LIVERPOOL, England (Reuters) – Liverpool’s Divock Origi has to wait for his moments, but when given a chance he is often the difference maker, as he showed again by coming off the bench to inspire his side to victory over Everton on Sunday.
Telling contributions in fleeting appearances have been Origi’s forte throughout his time at Liverpool.
His 95th-minute winner against Everton in 2018 had coach Juergen Klopp sprinting across the pitch in celebration, while he also scored a game-clinching second in the 2019 Champions League final, as well as a double in Liverpool’s famous 4-0 win over Barcelona that season.
He has saved his best for Liverpool’s bitter rivals Everton, with his late header after coming off the bench at Anfield on Sunday putting the seal on his team’s 2-0 win in a hard-fought Merseyside derby.
It was the 27-year-old’s sixth career goal against Everton, at least twice as many as he has managed against any other opponent in his Liverpool career, while he has now scored 11 goals as a substitute in the Premier League, the outright most by a Liverpool player.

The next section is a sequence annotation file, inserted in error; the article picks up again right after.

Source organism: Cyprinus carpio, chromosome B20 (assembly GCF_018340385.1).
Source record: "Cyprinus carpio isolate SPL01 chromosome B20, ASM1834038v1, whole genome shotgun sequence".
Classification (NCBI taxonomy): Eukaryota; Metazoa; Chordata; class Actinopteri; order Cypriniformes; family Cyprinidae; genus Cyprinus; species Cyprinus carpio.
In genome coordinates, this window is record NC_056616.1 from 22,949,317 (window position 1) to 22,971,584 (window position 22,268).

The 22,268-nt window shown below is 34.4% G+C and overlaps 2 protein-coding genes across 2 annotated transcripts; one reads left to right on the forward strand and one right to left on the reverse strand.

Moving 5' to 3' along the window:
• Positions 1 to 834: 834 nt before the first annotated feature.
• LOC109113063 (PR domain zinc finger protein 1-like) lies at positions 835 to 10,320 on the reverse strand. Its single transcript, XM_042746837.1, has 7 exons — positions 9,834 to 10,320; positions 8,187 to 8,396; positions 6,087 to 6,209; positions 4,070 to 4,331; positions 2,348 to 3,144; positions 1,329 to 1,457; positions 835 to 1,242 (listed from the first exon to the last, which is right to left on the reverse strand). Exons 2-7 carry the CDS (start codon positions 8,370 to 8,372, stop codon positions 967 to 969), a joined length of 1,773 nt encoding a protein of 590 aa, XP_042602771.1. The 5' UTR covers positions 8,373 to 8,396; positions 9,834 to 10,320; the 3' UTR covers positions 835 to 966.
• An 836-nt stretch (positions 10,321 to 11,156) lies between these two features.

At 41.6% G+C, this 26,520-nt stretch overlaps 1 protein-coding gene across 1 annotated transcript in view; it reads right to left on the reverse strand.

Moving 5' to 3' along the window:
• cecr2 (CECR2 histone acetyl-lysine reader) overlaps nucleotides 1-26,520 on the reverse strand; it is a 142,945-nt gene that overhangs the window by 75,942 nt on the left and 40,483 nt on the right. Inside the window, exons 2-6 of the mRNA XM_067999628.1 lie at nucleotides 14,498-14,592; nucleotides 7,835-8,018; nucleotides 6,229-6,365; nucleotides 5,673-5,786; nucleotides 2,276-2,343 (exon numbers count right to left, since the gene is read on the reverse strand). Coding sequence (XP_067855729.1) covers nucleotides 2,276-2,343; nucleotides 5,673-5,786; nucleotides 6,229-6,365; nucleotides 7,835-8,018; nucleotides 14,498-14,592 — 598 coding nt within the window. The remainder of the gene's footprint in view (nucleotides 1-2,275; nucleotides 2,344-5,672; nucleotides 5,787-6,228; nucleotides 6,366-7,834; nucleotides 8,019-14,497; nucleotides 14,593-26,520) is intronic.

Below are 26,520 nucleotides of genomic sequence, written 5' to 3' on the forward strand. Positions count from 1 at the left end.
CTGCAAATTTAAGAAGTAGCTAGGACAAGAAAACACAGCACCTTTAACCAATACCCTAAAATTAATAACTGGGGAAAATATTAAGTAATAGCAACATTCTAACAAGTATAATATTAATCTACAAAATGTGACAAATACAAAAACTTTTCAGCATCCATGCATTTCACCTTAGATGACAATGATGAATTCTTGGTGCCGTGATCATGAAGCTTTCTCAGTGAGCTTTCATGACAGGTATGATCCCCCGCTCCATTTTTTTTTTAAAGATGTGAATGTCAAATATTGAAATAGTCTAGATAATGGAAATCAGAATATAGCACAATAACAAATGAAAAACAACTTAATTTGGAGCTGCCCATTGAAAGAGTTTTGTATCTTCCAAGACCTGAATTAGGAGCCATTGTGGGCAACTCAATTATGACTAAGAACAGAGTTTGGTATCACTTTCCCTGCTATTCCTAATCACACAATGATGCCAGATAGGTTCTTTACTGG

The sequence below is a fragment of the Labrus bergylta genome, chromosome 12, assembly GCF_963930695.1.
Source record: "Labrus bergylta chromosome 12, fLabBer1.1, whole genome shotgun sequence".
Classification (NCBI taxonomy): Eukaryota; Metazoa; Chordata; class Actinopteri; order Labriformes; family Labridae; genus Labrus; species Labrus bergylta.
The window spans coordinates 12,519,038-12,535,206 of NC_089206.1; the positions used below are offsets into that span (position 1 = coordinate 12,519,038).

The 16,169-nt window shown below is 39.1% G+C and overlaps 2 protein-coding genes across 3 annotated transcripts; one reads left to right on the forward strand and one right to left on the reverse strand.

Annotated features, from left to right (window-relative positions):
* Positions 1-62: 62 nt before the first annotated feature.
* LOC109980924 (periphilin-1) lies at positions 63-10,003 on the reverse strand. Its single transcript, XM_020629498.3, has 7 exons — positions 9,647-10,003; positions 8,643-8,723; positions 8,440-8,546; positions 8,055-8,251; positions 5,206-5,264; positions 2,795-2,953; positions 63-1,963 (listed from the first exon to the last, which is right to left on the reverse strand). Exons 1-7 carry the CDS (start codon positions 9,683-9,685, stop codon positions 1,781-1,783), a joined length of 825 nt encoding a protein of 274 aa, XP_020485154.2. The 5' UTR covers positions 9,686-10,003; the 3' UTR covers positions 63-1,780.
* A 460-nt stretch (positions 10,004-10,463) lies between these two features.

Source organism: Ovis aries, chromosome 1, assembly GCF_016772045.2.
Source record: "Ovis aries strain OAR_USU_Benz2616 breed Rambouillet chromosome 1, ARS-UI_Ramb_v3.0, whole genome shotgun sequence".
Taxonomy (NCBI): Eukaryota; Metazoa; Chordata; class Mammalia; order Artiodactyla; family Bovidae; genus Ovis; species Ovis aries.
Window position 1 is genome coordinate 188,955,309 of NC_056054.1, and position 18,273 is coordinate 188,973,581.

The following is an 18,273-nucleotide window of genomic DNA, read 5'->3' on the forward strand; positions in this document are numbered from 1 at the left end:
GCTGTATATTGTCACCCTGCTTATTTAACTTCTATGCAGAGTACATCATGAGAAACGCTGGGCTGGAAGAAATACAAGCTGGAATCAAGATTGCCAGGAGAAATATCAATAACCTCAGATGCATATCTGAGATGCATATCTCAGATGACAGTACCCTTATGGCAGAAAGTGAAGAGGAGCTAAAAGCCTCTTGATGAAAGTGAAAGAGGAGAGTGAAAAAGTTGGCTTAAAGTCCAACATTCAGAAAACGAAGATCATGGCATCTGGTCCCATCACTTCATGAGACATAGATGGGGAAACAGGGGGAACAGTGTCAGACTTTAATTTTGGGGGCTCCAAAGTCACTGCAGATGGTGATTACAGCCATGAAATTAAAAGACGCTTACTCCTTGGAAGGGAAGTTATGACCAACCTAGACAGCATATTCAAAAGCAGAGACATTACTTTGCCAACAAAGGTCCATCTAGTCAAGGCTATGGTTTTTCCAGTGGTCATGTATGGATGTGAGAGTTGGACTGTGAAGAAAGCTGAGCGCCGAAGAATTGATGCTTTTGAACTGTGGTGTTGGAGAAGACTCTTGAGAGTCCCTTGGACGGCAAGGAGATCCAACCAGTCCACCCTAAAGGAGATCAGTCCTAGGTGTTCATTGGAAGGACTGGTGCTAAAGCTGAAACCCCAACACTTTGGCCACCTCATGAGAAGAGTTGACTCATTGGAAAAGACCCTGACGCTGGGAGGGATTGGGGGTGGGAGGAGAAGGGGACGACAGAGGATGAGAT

“We are happy with the impact (from substitutes) all season,” Klopp said. “They come on with the right mindset when they come on. Luis (Diaz) and Divock were involved in the goals and that helps in tight football games.
“We did not show up there in the first half. We had a lot of possession, the most of a Premier League game for us (over 86%), but we changed things in the second half.
“He (Origi) is a legend on and off the pitch. Fantastic footballer, a world class striker and is our best finisher. Everyone would say the same. You see this in training. It is a really hard decision to make to leave him out. Everyone loves Divock here.”
His late winner in Liverpool’s 1-0 win at Wolverhampton Wanderers earlier this season, a match where Klopp’s side had struggled to break down their determined hosts, is just another example of his impact.
It could have all been so different at Anfield, had Everton been awarded a penalty when Anthony Gordon went down under a challenge from Joel Matip in the second half with the score at 0-0, a decision that infuriated coach Frank Lampard.
“It was a penalty,” Lampard said. “I don’t think you get them here. I think if that is Mo Salah at the other end, he gets the penalty.
“I am not trying to create conflict there, I just think it is the reality of football sometimes.”
But it was not to be, with Origi stepping off the bench to help create the first Liverpool goal for Andy Robertson, before then putting the game to bed with yet another late strike.
In such a tight title race, where Liverpool will need a slip from leaders Manchester City if they are to finish top of the pile this term, such contributions, off the bench, could make all the difference.
(Reporting by Peter Hall; Editing by Toby Davis)